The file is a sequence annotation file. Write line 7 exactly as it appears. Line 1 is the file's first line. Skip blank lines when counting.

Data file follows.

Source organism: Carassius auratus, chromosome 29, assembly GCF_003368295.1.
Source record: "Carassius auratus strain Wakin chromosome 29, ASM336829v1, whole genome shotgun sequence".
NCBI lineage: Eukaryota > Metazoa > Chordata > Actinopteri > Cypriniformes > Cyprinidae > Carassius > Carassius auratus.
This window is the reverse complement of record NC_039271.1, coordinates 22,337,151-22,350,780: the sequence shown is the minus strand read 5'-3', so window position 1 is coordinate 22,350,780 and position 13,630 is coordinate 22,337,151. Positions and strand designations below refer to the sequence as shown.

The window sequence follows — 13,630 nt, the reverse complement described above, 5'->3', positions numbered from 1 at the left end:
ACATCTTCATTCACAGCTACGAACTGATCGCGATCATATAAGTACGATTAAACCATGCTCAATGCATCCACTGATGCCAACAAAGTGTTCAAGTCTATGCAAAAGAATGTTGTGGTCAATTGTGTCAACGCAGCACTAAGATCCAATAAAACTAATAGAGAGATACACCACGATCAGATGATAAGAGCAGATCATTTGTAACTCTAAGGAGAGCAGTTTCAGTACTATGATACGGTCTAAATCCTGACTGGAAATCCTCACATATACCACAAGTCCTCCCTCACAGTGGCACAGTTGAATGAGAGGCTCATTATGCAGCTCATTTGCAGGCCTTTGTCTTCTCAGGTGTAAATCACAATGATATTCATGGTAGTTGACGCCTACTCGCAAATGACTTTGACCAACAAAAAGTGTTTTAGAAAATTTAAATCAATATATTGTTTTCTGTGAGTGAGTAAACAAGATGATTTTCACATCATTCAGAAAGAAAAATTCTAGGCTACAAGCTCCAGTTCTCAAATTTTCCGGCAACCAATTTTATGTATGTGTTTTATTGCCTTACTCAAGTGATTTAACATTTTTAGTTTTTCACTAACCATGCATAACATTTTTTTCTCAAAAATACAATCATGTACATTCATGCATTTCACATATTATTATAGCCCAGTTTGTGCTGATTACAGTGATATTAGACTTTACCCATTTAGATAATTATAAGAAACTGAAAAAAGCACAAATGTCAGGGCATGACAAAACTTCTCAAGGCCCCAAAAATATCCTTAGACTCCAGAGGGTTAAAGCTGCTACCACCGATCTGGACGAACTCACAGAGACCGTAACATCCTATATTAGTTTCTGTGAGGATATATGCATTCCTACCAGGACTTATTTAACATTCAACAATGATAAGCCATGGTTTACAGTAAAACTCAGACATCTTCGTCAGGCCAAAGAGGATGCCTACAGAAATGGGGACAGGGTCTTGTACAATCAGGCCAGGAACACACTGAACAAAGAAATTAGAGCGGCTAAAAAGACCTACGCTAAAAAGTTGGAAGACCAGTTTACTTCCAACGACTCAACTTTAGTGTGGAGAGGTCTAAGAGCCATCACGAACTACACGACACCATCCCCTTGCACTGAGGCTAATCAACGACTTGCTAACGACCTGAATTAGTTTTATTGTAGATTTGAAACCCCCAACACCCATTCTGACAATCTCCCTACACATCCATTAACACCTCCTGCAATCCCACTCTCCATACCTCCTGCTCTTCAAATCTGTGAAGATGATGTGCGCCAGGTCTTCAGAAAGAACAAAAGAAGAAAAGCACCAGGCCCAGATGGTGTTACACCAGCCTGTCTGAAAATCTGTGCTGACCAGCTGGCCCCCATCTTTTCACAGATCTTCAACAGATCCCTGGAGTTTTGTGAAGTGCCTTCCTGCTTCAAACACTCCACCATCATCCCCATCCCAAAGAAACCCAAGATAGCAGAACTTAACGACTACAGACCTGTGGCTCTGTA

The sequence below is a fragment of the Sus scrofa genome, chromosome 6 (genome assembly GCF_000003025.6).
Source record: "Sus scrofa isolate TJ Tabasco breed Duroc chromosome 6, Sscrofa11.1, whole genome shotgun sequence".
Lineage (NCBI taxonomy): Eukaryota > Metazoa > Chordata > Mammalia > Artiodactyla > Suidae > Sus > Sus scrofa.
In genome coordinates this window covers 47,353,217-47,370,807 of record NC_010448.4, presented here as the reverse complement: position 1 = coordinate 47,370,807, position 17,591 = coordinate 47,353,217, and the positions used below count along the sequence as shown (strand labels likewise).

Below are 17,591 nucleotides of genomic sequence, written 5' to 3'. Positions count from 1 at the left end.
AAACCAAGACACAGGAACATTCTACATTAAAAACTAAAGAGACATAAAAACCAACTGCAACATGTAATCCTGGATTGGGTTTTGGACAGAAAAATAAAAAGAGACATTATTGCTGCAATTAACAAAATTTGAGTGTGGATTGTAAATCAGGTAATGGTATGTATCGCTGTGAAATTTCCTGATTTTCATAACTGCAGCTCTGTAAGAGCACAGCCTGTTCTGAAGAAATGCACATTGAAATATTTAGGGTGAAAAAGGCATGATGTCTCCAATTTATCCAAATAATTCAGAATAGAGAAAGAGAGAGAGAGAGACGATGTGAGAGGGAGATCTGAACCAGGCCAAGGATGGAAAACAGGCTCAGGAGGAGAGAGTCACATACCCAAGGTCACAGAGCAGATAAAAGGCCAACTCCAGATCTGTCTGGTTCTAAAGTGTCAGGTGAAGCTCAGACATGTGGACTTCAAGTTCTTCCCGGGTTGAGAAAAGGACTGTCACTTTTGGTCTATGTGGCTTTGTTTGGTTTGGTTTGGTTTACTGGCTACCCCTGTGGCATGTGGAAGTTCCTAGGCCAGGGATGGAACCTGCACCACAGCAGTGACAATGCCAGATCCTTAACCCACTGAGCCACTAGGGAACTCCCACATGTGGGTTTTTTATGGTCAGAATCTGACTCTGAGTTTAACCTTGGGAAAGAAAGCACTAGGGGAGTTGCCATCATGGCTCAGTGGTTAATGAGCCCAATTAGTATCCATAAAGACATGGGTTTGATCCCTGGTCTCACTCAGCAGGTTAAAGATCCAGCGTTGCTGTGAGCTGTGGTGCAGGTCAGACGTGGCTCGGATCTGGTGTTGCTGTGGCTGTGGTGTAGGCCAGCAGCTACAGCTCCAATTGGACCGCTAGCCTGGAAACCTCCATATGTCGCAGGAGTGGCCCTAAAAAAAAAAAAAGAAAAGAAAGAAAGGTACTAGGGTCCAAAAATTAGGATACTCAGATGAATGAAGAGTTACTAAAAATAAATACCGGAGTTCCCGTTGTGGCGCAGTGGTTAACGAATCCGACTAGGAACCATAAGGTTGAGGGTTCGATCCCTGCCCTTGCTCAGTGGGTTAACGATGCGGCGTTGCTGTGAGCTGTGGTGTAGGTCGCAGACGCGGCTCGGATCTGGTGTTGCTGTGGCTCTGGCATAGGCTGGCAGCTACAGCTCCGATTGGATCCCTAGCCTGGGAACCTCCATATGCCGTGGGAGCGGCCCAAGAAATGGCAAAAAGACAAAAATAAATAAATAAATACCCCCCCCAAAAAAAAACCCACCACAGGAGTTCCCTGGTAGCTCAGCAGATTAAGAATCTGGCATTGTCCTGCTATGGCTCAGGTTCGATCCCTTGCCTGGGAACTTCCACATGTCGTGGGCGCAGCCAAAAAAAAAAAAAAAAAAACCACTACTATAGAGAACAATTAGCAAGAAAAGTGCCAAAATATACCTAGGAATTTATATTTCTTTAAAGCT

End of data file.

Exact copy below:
The sequence below is a fragment of the Sus scrofa genome, chromosome 6 (genome assembly GCF_000003025.6).